Aluminium, he said, has experienced the highest growth but it lags behind on price because demand has fallen below production for quite a while.
He talked about a ‘considerable’ global inventory of 12Mt owned by investors but said there were good reasons to be optimistic for the future.
Quoting CRU, Brandtzaeg expects a 76% increase in demand for aluminium as the world edges towards 2020. He attributes such phenomenal growth to the properties of aluminium and its widespread usage in automotive, packaging, mobile communications and energy efficient buildings.
Norsk Hydro, he said, was engaged in innovation throughout industry, including renewable energy sources and went on to remind delegates that 75% of all aluminium ever produced is still in use today and that the process of recycling the light metal consumes only 5% of the energy needed to produce primary metal.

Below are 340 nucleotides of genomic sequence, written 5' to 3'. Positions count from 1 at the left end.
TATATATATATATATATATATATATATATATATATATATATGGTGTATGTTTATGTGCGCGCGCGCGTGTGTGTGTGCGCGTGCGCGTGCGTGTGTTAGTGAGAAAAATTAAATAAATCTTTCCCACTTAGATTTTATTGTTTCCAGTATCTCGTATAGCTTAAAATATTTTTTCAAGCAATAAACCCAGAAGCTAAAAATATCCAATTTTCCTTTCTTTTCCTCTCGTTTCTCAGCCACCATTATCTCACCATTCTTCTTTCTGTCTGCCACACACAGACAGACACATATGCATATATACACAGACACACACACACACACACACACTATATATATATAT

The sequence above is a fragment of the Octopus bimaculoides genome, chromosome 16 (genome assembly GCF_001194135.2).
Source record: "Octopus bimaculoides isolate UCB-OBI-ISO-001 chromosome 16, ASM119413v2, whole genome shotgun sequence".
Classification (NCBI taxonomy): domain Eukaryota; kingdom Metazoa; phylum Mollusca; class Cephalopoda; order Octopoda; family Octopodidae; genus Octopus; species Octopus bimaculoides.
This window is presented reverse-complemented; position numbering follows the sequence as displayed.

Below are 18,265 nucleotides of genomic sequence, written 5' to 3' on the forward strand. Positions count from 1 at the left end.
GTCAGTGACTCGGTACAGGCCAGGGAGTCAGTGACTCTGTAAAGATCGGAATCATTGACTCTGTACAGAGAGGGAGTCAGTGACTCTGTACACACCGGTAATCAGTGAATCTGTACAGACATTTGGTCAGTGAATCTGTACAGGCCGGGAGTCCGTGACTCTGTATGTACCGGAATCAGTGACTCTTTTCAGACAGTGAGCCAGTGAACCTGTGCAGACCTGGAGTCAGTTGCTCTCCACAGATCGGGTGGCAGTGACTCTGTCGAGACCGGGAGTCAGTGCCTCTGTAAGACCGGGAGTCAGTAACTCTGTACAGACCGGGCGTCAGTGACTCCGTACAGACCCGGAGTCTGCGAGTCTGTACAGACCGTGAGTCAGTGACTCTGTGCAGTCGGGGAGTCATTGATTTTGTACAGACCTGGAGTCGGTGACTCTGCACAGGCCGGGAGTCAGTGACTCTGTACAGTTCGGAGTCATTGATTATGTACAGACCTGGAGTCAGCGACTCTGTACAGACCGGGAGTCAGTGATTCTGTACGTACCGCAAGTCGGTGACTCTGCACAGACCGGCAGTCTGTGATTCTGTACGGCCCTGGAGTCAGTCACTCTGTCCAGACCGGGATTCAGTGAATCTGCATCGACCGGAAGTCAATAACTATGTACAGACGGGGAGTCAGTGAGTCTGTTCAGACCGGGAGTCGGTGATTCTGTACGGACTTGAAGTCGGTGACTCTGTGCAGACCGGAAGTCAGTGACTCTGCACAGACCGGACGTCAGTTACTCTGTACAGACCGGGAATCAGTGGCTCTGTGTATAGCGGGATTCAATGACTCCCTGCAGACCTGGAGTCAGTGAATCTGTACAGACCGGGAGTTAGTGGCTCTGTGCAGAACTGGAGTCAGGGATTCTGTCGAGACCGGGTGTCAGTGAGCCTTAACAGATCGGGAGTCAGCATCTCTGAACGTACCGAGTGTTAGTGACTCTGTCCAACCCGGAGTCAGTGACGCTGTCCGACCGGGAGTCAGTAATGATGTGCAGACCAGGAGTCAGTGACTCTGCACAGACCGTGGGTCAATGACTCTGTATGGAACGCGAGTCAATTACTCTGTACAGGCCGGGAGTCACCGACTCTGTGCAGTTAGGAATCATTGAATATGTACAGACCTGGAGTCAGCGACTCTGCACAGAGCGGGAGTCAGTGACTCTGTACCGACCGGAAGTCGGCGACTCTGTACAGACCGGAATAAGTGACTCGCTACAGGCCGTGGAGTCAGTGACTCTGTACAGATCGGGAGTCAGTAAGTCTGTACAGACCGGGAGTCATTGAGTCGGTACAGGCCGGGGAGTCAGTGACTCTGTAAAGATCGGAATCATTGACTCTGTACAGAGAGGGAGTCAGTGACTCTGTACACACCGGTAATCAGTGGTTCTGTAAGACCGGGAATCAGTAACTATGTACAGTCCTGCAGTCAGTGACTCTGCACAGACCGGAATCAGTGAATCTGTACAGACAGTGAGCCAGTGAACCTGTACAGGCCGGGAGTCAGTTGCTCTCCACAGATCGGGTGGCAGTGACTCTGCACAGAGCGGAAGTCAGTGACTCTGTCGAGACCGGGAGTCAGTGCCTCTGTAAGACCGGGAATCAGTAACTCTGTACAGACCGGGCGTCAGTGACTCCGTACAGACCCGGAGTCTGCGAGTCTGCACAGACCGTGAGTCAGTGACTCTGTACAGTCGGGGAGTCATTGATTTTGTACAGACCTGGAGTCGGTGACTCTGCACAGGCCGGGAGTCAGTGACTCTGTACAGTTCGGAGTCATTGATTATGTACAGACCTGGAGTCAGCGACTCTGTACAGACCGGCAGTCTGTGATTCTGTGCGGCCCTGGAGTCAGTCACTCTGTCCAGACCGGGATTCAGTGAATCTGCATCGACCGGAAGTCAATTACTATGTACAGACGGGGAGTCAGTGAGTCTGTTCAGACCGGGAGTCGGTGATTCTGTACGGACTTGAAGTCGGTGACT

According to Brandtzaeg, Qatalum is ‘our flagship smelter’ and one of the most competitive in the world. In addition to its joint venture in the Gulf, Hydro’s acquisition of Vale Aluminium and its recently announced joint venture with Sapa – to form the world’s largest extrusion company – all point to the company’s optimism for the future of the industry on a global scale.